Safety is of utmost importance. By the time they're a teen, you've already had conversations with your child about how to remain safe in physical spaces. For example, if someone says something that makes them uncomfortable they should leave the situation and find a trusted adult to discuss what happened. If they live in New York City, they know, "If you see something, say something" (to the proper authorities). You'll have the same conversations when it comes to online spaces.


Give your children credit
When it comes to using social media, don't be surprised with the amount of common sense teens have today. They've grown up in a social world. They've heard the stories, watched the media, and likely even watched adults in their lives using it. 


If they don’t…


Know basic safety tips
Explain to them the importance of being an active upstander rather than a passive bystander. Talk about ways you can verify identity, just like you would do with face-to-face connections. For example, before you would engage in ongoing conversation with someone, you’d want to know a little more about them. How old are they? Where do they work or go to school? What sort of conversations are they involved in? Make sure your child know how to do this by doing things like checking profiles across platforms, looking at posting history, doing a Google search.


For more advice you can check out this parent guide to social media from the New York City Department of Education.


Do your research
Learn about some of the amazing ways people are using social media. For example, did you know that social media use can help improve your child's writing? Did you know that more and more students are using social media to build learning networks, for social good, or to understand and discuss important issues. You wouldn't want to get in the way of that.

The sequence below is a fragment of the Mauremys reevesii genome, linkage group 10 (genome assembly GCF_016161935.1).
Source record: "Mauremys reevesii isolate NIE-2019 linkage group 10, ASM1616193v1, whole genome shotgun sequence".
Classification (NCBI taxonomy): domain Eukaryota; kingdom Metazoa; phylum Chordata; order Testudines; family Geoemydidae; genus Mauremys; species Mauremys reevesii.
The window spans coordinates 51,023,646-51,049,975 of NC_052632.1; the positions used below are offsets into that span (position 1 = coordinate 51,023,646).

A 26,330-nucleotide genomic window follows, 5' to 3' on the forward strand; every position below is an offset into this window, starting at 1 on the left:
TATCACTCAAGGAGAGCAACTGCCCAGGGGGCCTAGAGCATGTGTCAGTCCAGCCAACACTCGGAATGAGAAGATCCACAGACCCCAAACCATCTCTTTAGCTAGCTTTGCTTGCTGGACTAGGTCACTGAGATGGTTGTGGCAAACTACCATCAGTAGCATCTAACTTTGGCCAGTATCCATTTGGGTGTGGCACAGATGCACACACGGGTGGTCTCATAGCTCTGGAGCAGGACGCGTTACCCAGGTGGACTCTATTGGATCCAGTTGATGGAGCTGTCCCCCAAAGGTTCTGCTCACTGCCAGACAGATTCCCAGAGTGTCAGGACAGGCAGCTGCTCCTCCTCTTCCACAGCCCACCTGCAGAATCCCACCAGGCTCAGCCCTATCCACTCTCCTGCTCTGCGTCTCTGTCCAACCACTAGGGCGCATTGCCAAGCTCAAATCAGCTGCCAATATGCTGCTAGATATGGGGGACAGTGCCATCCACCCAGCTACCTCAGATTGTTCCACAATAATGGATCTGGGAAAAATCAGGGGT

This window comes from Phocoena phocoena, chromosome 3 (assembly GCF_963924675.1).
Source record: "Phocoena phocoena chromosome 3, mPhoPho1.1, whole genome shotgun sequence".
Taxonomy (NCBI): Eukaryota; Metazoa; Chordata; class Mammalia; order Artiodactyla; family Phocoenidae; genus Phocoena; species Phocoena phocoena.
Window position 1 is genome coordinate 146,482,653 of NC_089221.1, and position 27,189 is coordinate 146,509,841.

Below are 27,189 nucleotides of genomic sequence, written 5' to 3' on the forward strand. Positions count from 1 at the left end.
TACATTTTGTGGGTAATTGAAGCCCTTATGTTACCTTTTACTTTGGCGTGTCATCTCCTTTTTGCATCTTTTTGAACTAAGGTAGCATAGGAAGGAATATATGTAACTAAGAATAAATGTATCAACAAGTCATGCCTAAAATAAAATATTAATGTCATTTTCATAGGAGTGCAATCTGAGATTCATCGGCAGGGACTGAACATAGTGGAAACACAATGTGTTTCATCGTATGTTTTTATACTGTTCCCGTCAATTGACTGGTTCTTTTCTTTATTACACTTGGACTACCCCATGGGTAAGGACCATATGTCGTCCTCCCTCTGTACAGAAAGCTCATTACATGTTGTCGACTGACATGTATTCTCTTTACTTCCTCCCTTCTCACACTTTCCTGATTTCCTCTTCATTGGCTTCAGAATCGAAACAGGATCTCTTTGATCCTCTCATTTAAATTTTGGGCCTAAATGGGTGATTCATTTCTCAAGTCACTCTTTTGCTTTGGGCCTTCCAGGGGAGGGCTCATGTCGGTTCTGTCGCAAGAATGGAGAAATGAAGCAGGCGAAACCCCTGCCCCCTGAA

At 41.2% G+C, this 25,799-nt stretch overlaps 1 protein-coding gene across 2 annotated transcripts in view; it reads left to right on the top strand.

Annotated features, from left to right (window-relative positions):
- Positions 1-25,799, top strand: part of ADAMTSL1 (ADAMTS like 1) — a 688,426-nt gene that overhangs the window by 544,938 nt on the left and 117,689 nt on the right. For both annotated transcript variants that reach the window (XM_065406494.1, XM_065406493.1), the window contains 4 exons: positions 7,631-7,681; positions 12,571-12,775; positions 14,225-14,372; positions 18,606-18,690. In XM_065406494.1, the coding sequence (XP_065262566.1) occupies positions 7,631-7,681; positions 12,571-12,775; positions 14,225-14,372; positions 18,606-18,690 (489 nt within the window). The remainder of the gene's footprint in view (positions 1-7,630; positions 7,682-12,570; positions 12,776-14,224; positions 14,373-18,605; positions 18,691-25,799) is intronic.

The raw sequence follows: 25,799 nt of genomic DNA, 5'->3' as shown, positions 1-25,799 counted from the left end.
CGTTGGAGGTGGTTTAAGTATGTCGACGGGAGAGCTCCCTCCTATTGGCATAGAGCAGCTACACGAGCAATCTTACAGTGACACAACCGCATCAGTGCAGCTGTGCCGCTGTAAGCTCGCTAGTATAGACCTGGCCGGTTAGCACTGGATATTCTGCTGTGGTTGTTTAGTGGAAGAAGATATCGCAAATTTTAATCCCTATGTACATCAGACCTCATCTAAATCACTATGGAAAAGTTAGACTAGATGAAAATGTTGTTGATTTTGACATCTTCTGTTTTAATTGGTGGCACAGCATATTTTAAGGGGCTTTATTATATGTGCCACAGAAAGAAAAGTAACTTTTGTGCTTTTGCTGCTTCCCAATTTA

What if, however, your teen just wants to use social media to socialize and stay abreast of their favorite teen idol. Well, that's not much different then when you were a teen. There were teen magazines, posters of their favs on the wall (True confession: for me it was Blackie from Days of Our Lives). The bonus with this is they'll be reading and writing more for real audiences. Research indicates that improves literacy.
Writing in public, whether it's in the form of blogs or microblogs, like a Twitter stream, is forcing us to be clearer, more convincing and smarter. A big audience isn't required. Knowing your write for an audience of just a few people will force you to stretch and grow." - Clive Thompson, Wired  
If you don't feel capable or knowledgeable enough to discuss this with your child alone, be honest. Discuss with you child if there is a trusted friend or family member that could support you both as you enter these waters. Dana Boyd says one of the most important things you can do is help your child develop a support network.


As a parent, there are times your kid won’t want to talk to you. So the more you’ve thought through how they have a support network that’s not just you, the better off they’ll be when they hit any bump. And increasingly, the way that happens is online. As a parent, you can also reach out to other kids in your friend networks, so you’re an adult those kids can turn to.”

Today’s children are likely to need social media for academic and career success. Talking to your child about how to do this safely and responsibly is an important part of your job as a parent today.